Al Pacino in Donnie Brasco will make you rethink how you wear a dress watch Al Pacino in Donnie Brasco will make you rethink how you wear a dress watch

Al Pacino in Donnie Brasco will make you rethink how you wear a dress watch

Luke Benedictus

Recently I found myself stuck on a long-distance flight in cattle class lodged between two badly behaved, small children. Worse still, they happened to be my own. Finally the four-year-old fell asleep sprawled across my lap – presumably worn out by all the energy he’d expended kicking the seat of the unfortunate passenger in front of him. Now I was properly trapped. So I consoled myself with inflight entertainment and started to re-watch Donnie Brasco – a film I hadn’t seen since the original cinema release.

The 1997 film wasn’t quite as good as I remembered, but it did include three standout performances. The film stars Johnny Depp in his prime, before he got obsessed with his piratical dress-up schtick and heavy-handed eyeliner. Michael Madsen brings a permanent threat of hair-trigger violence as the mob boss Sonny Black, but the star of the show is, of course, Al Pacino as Lefty Ruggiero

Lefty is a beleaguered mafia soldier and small-time hitman, whose years of loyal service have failed to earn him the hierarchical clout and, more importantly, financial rewards that he craves. Exhausted by the grind of mob life, he feels washed up and exhausted, but lacks the means or wherewithal to escape. Then again, on the positive side, he’s also the best dressed man in the film.

Lefty is always turned out with a certain 1970s panache. There are open-neck patterned shirts and shearling-collared overcoats, natty fedoras and oversized aviators galore. Even on a beach trip to Miami, he maintains standards in his safari suits and Hawaiian-shirt ensembles, But his most memorable look is the blood-red tracksuit that he wears on Christmas day, the top unzipped to better accommodate his heavy lunch seasoned with a “punch of salt” (sic).

That tracksuit may be the most casual get-up that Lefty dons in the film, but he refuses to let it compromise his wristwear. He may be dressed down, but he continues to wear his distinctively shaped dress watch on a multi-tone bracelet. Sadly, there are few close-ups, but I agree with that it looks suspiciously like a Cartier Ceinture, the slightly more louche and interesting sibling of the Tank.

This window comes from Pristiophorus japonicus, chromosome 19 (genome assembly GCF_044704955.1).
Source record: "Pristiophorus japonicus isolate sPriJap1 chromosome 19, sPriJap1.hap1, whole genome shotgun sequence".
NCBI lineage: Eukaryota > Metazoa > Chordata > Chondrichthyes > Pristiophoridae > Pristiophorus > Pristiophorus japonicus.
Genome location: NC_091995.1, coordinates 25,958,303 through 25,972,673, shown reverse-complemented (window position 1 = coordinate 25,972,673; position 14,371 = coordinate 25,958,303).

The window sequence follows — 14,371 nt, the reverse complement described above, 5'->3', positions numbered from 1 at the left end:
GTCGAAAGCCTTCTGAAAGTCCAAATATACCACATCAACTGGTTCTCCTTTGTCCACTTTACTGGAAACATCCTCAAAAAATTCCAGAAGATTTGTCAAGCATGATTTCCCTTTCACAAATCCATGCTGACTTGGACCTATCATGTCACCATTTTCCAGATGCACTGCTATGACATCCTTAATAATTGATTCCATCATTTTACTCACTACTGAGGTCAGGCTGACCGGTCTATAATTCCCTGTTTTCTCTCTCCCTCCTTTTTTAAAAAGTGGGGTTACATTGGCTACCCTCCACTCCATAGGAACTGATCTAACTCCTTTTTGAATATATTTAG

First released in 1927, the Ceinture has a yellow-gold stepped case with shaved off corners. The shape vaguely resembles a belt buckle hence the model’s name – “ceinture” being the French word for belt. The seven-sided crown is protected from knocks by being enclosed in a neat slot within the case’s outer step. In short, it’s a very cool watch, but not perhaps the most obvious choice when you’re mooching around in burgundy slippers.

Except that increasingly I find myself perversely drawn to that mob look of flashy dress watches with casual wear. Perhaps because it represents the flipside to the growing trend of wearing sports watches with formal clothing as demonstrated by all those tuxedoed actors wearing Submariners or chronographs on the Oscars red carpet.

Personally, I reckon people overestimate their need for sporty watches on a day-to-day basis. I mean I get that you’re no doubt a dynamic man of action and once went diving on a summer holiday seven years ago. Nevertheless, I also suspect that your 600m diver isn’t strictly necessary on a day-to-day basis.

Lefty, after all, leads a full-contact lifestyle. He’s responsible for 23 mob hits for heaven’s sake. Not that we’d normally endorse being a cold-eyes mass murderer, you understand. But Lefty is clearly required to navigate trouble on a regular basis and he’s not afraid to put his Cartier in the firing line.

Until, of course, he eventually isn’t. In one of the final scenes of the film, Lefty gets a call whose hidden meaning he knows only too well. He’s going to get whacked – a fate from which there is no escape. Leaving his home for the very last time, he pauses to stash his valuables for his partner and son. Carefully, he removes his medallion, takes off his pinky ring and unbuckles the watch from his wrist and places this modest haul of valuables in a drawer. Time may have run out for Lefty, but his watch will remain alive and ticking.